LUBBOCK, Texas — Pat Knight sat in the Texas Tech locker room and lauded his bosses for the way they let him go after three disappointing seasons.
It was, after all, different from the way his famous father was ousted at Indiana more than a decade ago.
"It's not an ugly situation," Knight said. "I mean, we left on good terms. I'm glad it ended like that, especially after being part of the deal at Indiana. That was tough. But this is different. It's business."
Texas Tech fired Knight on Monday, ending a disappointing tenure for a coach who failed to lead the Red Raiders to the NCAA tournament after taking over for his father in February 2008. He will coach the Red Raiders at this week's Big 12 tournament and then step down.
Knight said he was glad his dismissal came before the tournament because of all the potentially negative media chatter about a pending firing.
"It's not just negative toward us. It's negative to the university," Knight said. "It's not good, even for the guy that's following ... that's why I just told them, when they told me, 'You're not going to get another year,' let's just get it out there now. It worked out for the best."
Knight is 50-60 in his first Division I coaching job and his third full year as head coach. He had only one winning season (19-16 in 2009-10) at Texas Tech.
Sitting in the coaches' portion of the Tech locker room, Knight told The Associated Press the situation felt "surreal."
"I would have loved to have another year to prove myself because of recruits we have coming in but I understand it's all based on this year and stuff," he said. "You just got to move on."
Knight seemed to know he might be dismissed in comments about the Red Raiders program following a 71-68 home loss to Colorado on Feb. 23.
"We've lost seven games in the last minute," he said then. "I've proven I can coach. I run a clean program, I don't cheat, my players graduate and we have discipline. So if you don't want me here there's going to be someone else that wants me."
Knight met with Texas Tech president Guy Bailey early Monday and the announcement came a short time later. Bailey said it was time for a change.
"I appreciate everything Pat has done for our university, not only as a head coach, but also throughout his career as an assistant," Bailey said in a prepared statement. "I wish him success and the best moving forward."
Knight played under his father at Indiana University from 1991-1995 and later worked as a scout for the Phoenix Suns. He was an assistant for the CBA's Connecticut Pride and was a coach in both the International Basketball Association and the U.S. Basketball League.
Pat Knight was also at Indiana and at Akron University before joining his father as an assistant at Texas Tech in 2001.
The elder Knight took the Red Raiders to the NCAA tournament, but the success didn't come as easily for his son.
Knight's team won just three Big 12 regular season games in 2008-09 – one was against No. 9 Kansas – and he openly criticized officiating twice in a three-week span. The Big 12 slapped him with a public reprimand and a one-game suspension.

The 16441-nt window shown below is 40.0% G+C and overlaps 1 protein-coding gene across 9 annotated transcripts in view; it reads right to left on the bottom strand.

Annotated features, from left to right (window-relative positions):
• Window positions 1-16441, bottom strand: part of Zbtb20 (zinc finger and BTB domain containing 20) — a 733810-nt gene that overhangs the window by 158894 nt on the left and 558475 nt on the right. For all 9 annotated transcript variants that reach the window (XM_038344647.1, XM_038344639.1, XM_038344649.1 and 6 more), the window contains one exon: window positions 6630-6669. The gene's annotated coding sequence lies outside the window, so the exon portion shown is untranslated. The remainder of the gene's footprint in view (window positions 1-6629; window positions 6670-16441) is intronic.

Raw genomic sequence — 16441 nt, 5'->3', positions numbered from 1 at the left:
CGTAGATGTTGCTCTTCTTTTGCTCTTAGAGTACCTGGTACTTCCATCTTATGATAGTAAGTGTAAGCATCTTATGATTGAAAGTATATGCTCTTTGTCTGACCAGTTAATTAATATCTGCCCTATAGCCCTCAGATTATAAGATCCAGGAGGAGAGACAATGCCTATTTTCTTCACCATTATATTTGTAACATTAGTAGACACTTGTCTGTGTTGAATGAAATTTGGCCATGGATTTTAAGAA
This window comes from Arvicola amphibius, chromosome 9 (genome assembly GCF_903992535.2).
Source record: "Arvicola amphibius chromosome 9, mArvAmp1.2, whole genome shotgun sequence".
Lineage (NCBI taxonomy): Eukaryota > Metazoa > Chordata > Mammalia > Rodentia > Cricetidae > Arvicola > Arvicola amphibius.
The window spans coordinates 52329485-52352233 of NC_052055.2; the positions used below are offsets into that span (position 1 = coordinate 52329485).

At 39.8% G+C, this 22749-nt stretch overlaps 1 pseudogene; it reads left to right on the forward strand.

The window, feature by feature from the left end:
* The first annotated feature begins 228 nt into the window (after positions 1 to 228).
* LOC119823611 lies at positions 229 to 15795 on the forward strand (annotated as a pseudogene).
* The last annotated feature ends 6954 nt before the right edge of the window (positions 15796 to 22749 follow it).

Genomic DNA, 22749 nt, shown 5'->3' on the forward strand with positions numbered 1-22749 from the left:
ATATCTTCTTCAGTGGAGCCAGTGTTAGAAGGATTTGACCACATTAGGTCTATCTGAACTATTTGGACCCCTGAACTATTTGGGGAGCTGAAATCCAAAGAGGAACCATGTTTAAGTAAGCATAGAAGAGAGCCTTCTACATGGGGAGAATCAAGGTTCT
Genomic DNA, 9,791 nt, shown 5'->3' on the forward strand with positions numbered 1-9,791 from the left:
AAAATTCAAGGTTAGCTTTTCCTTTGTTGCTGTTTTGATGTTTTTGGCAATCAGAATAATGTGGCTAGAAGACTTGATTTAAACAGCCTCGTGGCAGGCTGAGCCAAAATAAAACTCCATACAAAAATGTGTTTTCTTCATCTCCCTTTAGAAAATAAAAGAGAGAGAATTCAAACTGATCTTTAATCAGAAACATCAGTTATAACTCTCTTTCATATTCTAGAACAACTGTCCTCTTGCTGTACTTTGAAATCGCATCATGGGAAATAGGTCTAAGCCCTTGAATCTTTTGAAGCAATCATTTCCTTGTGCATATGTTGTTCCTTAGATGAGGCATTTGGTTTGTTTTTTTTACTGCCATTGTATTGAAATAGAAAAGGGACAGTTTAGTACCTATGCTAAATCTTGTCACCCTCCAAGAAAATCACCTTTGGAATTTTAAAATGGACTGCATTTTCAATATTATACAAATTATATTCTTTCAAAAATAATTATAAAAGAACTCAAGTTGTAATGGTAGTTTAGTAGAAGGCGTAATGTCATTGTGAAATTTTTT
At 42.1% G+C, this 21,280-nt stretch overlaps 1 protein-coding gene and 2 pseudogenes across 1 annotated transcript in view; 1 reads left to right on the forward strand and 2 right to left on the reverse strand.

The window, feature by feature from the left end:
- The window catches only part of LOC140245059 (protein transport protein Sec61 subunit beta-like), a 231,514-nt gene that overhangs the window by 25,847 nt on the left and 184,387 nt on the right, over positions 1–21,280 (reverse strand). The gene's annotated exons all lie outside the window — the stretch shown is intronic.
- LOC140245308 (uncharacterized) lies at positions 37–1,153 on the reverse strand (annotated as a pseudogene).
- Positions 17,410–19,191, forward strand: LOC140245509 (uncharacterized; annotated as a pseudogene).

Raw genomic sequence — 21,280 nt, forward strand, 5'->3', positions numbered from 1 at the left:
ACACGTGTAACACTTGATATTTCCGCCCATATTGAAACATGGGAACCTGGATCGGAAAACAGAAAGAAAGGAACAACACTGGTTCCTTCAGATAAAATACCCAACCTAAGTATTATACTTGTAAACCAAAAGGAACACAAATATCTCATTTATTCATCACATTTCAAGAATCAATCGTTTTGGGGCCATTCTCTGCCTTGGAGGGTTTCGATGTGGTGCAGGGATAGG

In 2009, Texas Tech took 10 wins into its Big 12 opener. But one of the five losses included a 111-66 rout at Stanford, the third-worst beating in school history.
Last season, the Red Raiders won just four regular-season conference games but got to the quarterfinals of the NIT, losing at Mississippi 90-87 in double overtime. At the beginning of the season, with six seniors on his squad, Knight said he didn't deserve a contract extension if he did not get the team to the NCAA tournament.
Going into the league tournament, Texas Tech is 13-18 overall and 5-11 in the Big 12. Associate head coach Chris Beard said he hasn't had much time to reflect on the firing.
"Right now, we really are just concerned about the players' well being, concerned about our families, make sure everybody's on the same page," he said on the Big 12 coaches' call. "That's all you can do. We're still the coaches here. We've got some guys we owe that to."
The Red Raiders, seeded 11th in the tournament in Kansas City, Mo., play No. 6 seed Missouri on Wednesday night.
Beard said Knight's possibly firing was never discussed with the players.
"I can honestly tell you there hasn't been a lot of sitting around wondering what's going to happen," Beard said. "Pat has been a great leader since he took over, and especially this year during a tough season. He's been a real backbone through this. It's been business as usual up until 9:25 this morning."
Bob Knight declined to comment, ESPN spokeswoman Keri Potts wrote in an e-mail. In his comments Feb. 23, the younger Knight said he's never shied away from his famous pedigree.
"I'd have been smart if I'd just played baseball and never got into coaching," he said. "The two things I'm most proud of that I've done: I went to Indiana and played at Indiana, for my dad. And I took over for him here. So people can write and say whatever they want about me but the one thing they can't say is that I ever took the safe or easy way out."
Knight, who watched the attendance at home games wane in his tenure, said he leaves Texas Tech on an upbeat note.
"The people who did show up were great, so you can't look at the negative," he said. "I loved my 10 years here. It was great, a great chapter in my life. But I look forward to the next chapter basketball-wise. That's why I'm not down."
AP Sports Writer Doug Tucker in Lawrence, Kan., contributed to this report.
(This version CORRECTS attribution to Knight in 3rd paragraph.)